At the expense of a completely blown deadline, we took the time to install the nitrous bottle heater. This demanded its own dedicated, 30-amp power circuit. This is when we realized that with the 20-amp bottle heater circuit added to the 40-amp draw from the electric fans, added to 12 from both nitrous solenoids, 10 from the fuel pump, 10 for headlights, and roughly 3 amps for the ignition, we were looking at a total load of 90 amps. And all we had to feed that drain was a 63-amp alternator. This required us to juggle amp loads in the staging lanes to avoid overloading our seriously underpowered alternator. It felt like that scene in the movie Apollo 13. Later, we researched a higher-output alternator and decided on a 140-amp CS130 Powermaster that will take the place of our weak-kneed 12Si alternator.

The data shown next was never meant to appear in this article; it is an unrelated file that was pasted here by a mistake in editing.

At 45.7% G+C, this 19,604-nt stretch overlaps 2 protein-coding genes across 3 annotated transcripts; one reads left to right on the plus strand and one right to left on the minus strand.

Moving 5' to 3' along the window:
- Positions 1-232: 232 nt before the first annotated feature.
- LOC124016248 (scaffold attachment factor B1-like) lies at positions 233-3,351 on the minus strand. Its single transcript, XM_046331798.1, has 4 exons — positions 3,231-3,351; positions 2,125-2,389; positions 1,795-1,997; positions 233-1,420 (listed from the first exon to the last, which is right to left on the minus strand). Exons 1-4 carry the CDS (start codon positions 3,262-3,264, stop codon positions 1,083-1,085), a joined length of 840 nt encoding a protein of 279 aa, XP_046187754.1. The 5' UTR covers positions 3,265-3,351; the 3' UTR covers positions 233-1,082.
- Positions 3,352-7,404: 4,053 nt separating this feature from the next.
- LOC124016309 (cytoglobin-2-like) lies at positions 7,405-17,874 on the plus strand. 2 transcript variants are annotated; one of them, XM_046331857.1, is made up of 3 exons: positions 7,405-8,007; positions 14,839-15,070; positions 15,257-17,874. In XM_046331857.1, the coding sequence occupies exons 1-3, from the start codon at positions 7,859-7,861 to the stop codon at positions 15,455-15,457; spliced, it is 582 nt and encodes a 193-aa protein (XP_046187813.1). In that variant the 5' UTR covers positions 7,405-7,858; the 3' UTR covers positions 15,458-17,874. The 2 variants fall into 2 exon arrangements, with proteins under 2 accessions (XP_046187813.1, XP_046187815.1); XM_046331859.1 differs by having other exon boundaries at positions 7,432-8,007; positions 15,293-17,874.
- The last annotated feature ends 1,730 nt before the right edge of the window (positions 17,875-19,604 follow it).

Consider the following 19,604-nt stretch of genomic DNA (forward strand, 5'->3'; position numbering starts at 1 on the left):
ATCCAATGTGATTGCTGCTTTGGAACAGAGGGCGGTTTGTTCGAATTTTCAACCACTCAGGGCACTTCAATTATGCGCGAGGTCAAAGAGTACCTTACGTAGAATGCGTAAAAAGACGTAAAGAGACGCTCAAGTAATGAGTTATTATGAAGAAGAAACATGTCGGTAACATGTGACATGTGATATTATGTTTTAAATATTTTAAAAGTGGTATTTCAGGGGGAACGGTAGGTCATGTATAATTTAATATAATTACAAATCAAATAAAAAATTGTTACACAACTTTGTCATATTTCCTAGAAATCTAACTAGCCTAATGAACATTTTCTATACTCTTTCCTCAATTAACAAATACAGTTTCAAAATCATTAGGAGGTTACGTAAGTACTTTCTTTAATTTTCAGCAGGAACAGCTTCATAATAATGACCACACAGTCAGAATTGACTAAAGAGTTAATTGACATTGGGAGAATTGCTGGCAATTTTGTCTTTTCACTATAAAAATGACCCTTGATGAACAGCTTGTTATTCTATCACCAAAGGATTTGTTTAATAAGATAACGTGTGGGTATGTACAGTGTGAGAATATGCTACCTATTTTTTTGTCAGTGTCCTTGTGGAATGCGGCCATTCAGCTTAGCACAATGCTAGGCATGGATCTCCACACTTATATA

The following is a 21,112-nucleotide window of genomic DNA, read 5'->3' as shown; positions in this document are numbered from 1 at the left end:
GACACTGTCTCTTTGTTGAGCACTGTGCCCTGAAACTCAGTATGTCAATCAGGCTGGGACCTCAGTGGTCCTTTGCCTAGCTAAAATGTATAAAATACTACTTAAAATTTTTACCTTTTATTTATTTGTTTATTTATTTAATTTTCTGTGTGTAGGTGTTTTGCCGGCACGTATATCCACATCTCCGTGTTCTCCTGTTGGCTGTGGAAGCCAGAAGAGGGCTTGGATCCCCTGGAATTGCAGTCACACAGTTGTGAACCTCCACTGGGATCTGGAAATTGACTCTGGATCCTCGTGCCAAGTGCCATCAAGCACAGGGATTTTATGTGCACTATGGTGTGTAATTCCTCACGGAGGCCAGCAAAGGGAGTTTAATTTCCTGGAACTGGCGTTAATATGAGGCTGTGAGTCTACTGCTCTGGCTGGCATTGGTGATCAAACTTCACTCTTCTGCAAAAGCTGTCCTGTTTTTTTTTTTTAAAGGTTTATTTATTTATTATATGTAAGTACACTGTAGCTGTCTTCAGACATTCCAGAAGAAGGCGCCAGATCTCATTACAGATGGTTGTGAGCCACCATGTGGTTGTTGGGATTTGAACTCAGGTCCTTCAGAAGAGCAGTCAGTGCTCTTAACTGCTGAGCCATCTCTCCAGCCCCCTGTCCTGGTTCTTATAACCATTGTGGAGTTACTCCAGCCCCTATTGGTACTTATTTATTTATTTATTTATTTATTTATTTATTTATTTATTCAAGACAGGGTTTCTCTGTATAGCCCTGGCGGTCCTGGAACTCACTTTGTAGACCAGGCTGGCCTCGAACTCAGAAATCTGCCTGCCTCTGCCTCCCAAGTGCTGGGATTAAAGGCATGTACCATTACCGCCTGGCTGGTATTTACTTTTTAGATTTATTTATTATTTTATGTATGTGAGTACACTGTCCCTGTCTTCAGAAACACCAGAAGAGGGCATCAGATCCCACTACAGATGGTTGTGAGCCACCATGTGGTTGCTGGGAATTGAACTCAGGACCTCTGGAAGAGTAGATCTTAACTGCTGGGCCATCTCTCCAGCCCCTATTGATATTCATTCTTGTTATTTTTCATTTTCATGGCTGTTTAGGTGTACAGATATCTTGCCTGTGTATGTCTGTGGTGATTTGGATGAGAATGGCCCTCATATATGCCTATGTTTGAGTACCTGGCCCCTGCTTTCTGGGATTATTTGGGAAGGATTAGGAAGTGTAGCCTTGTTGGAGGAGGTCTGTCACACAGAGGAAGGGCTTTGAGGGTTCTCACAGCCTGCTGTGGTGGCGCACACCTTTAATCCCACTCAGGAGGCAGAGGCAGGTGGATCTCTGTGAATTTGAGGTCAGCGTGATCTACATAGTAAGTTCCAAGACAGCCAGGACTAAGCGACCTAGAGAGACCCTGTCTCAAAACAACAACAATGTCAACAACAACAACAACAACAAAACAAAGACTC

By now we’d performed multiple changes to the Chevelle, adding a vacuum-secondary, 750-cfm Holley, the 150hp nitrous system, and the MSD Digital ignition box. We decided to go right to the nitrous for the final passes, which now had to be run at Irwindale’s eighth-mile track. Arming the nitrous, we launched the car on the engine and then triggered the nitrous about 30 feet out. We did this to allow the engine to gain some rpm before we hit the squeeze, which would prevent loading the engine with nitrous at a too-low rpm. We set the MSD 6AL-2 to retard the timing back to 24 degrees with the nitrous engaged. As expected, the small-block felt exactly like a 500hp motor, responding with an eighth-mile 7.82 at 94.56 mph, which equates to roughly a 12.12 at 114-mph quarter-mile pass. The tires spun hard, which is why the 60-foot times were slower. Though hard to do, on the next pass we waited longer to hit the button, improving the 60-foot time to a still-slow 1.94, but this produced a 7.68/95.08-mph pass that’s equal to an 11.90 at around 115 mph, which is almost exactly 1 second and 20 mph faster than our best normally aspirated pass. That’s cookin’ for a brown bag 350 small-block Chevy with stock iron heads. As a point of history, we learned the following Monday that Irwindale closed its doors forever, so the Orange Peel was among the last cars down the dragstrip. A moment of silence is probably in order.